How to Build a Proper First-Aid Kit
It will serve you well when things go wrong
Heading out the door? Read this article on the new Outside+ app available now on iOS devices for members! Download the app.
There are benefits to buying a ready-made first-aid kit: it’s cheaper, and you’ll have everything you’re likely to need in a small convenient package. But building out your own kit allows you to tailor the contents to whatever activity you’re embarking on and ditch items you probably won’t use. Here’s our guide for doing just that.
First and foremost, the best first-aid kit you can have is one you know how to use. If you spend a decent amount of time in the backcountry, we highly recommend investing in a wilderness first-aid course. It’s only a weekend of your time and could save a life one day. Having every type of Band-Aid under the sun doesn’t matter if you don’t know when to use them or what wounds they’re best for. Dig deep in an informative first-aid guide—like the NOLS Wilderness Medicine book—and learn how to use first-aid tools correctly.
With some education under your belt, you should gather what you need for the beginnings of a basic first-aid kit.
- A waterproof, durable bag, like this 13-liter one from Sea to Summit, to stash everything
- Quart-size Ziploc bags for organization
- A black marker and tape to label each Ziploc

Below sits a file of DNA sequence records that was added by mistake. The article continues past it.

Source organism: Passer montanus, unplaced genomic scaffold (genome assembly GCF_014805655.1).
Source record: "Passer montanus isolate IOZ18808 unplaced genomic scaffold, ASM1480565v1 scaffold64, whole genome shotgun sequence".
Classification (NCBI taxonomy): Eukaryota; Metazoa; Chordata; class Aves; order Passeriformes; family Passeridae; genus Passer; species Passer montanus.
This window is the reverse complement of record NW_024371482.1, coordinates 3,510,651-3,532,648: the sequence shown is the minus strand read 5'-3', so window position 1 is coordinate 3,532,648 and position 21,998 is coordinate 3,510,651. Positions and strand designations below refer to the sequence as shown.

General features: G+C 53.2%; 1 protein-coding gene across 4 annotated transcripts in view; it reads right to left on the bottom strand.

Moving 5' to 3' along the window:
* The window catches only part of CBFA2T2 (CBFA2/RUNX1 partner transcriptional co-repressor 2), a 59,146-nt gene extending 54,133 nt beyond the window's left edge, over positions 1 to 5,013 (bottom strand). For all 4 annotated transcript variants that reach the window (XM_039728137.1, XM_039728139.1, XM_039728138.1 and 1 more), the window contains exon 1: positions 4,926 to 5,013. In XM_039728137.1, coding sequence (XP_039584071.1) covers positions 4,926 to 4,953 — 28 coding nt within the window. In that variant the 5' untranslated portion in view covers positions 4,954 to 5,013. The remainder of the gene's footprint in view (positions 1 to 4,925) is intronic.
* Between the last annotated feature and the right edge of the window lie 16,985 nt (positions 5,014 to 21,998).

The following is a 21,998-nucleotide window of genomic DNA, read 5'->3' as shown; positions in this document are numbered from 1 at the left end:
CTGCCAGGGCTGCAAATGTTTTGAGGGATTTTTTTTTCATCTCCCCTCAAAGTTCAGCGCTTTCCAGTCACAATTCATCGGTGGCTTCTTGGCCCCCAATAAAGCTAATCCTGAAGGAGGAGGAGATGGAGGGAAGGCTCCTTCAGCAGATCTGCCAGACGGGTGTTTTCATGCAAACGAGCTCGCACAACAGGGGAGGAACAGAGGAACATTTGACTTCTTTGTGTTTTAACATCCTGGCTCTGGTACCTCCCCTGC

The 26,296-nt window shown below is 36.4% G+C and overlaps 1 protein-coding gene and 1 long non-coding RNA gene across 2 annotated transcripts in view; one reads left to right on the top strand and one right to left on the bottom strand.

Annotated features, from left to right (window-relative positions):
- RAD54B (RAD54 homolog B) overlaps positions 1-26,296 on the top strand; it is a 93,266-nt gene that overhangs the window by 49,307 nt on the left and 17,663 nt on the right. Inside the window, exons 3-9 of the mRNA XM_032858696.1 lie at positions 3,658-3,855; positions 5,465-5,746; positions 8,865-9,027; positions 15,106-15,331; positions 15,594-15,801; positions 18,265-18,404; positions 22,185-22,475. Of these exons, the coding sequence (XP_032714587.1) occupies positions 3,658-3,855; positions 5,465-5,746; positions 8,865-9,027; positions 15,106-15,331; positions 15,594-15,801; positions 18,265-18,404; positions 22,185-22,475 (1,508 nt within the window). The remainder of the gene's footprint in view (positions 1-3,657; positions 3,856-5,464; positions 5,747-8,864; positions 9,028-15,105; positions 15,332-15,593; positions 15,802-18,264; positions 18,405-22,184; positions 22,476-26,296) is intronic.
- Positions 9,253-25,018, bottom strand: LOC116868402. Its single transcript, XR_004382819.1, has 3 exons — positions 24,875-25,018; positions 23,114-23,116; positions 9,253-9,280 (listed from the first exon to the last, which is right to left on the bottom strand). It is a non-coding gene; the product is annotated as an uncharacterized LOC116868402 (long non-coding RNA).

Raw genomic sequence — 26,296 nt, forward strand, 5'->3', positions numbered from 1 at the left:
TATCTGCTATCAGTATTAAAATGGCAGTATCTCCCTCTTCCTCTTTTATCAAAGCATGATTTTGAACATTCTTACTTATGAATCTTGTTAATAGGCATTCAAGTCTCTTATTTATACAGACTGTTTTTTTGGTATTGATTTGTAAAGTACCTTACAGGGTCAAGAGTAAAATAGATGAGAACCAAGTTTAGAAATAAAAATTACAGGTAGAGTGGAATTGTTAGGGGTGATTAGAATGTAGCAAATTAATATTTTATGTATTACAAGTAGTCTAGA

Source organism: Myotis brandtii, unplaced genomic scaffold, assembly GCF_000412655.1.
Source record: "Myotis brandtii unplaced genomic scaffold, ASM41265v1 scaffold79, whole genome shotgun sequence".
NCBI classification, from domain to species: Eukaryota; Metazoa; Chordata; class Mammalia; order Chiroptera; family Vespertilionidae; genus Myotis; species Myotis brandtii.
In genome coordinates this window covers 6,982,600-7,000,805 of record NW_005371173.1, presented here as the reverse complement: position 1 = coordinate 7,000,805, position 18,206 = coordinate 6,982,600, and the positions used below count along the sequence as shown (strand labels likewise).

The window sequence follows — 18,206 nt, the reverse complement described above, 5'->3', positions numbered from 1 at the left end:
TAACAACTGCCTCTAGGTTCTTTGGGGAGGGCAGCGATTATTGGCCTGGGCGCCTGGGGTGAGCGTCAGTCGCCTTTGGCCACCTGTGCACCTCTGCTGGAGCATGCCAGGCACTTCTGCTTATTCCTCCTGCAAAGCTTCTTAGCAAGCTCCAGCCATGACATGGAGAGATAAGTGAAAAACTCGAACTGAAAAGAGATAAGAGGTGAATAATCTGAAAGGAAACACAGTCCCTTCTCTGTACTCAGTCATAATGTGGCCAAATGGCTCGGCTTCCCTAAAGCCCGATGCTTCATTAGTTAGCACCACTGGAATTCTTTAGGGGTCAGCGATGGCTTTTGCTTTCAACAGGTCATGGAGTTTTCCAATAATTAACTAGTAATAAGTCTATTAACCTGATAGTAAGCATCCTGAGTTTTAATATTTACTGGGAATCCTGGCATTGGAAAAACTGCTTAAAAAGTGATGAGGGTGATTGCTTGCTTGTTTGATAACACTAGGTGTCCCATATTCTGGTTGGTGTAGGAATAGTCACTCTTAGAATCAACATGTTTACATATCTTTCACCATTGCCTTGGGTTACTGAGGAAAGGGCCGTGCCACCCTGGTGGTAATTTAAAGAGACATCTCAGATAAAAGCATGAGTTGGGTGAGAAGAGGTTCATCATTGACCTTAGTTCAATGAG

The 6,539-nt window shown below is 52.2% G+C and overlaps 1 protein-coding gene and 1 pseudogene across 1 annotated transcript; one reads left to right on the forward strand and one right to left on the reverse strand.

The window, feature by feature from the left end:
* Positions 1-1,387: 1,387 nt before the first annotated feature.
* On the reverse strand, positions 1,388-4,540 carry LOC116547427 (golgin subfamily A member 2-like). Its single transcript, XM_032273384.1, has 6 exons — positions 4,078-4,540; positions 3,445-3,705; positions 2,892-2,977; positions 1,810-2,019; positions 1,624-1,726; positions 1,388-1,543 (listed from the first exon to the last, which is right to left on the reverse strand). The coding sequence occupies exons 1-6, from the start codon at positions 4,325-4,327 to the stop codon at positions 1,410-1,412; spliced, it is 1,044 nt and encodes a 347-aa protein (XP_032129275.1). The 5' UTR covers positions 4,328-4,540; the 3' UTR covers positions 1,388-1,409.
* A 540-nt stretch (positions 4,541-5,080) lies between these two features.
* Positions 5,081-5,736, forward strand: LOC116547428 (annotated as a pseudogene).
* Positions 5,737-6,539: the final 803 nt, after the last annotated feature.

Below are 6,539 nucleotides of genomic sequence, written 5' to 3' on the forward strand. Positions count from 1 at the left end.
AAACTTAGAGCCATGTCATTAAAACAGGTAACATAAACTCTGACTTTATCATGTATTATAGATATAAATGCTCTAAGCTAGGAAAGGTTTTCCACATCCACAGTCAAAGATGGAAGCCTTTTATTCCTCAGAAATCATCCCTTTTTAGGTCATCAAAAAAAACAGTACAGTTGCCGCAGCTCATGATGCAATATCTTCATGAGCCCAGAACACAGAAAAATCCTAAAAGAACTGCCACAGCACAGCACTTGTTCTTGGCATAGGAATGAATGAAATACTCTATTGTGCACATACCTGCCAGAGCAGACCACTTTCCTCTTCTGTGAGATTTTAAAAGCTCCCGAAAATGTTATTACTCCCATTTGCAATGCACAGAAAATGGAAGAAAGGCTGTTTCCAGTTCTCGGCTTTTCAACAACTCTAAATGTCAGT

Compiling Your Kit
Once you’ve got all that, it’s time to put everything together. Organizing your kit by category makes everything quick and easy to find when you need it. Good general categories are: wound care, medications, bandages, and other items. Separate your supplies into these categories and label a Ziploc bag with the black marker and tape for each. The NOLS Wilderness First-Aid course recommends considering the following items:
- Antiseptic towelettes
- Antibiotic ointment packets
- Nonstick gauze pads
- Moleskin or other blister treatment
- Clotting sponge
- Ibuprofen, for reducing inflammation
- Acetaminophen, for pain relief and fever reduction
- Allergy relief, for reducing allergic reactions
- Sting relief, for bug bites and small rashes
- Electrolyte tablets, for dehydration
If you’re going to be out for a longer period or in situations where you’re more liable to suffer a big injury, consider adding these items to your kit:
- Wire or SAM splint
- Oral thermometer
- Elastic wrap
- Triangular bandages with safety pins
- Wound and eye wash
- Anti-diarrheal medication
- CPR mask
- Heat-reflective blanket
- Hand sanitizer
- Satellite messenger or personal beacon locators
Keep in Mind
To get the most out of your first-aid kit, design it for your specific trip. For example, if you’re going climbing, bring extra medical tape and climbing balm to treat finger injuries. Ask your trip mates if they have any allergies you should be aware of and pack accordingly.
Get into the habit of making sure your kit is fully stocked before every trip—a laminated checklist with everything you need will help you keep tabs on what needs restocking.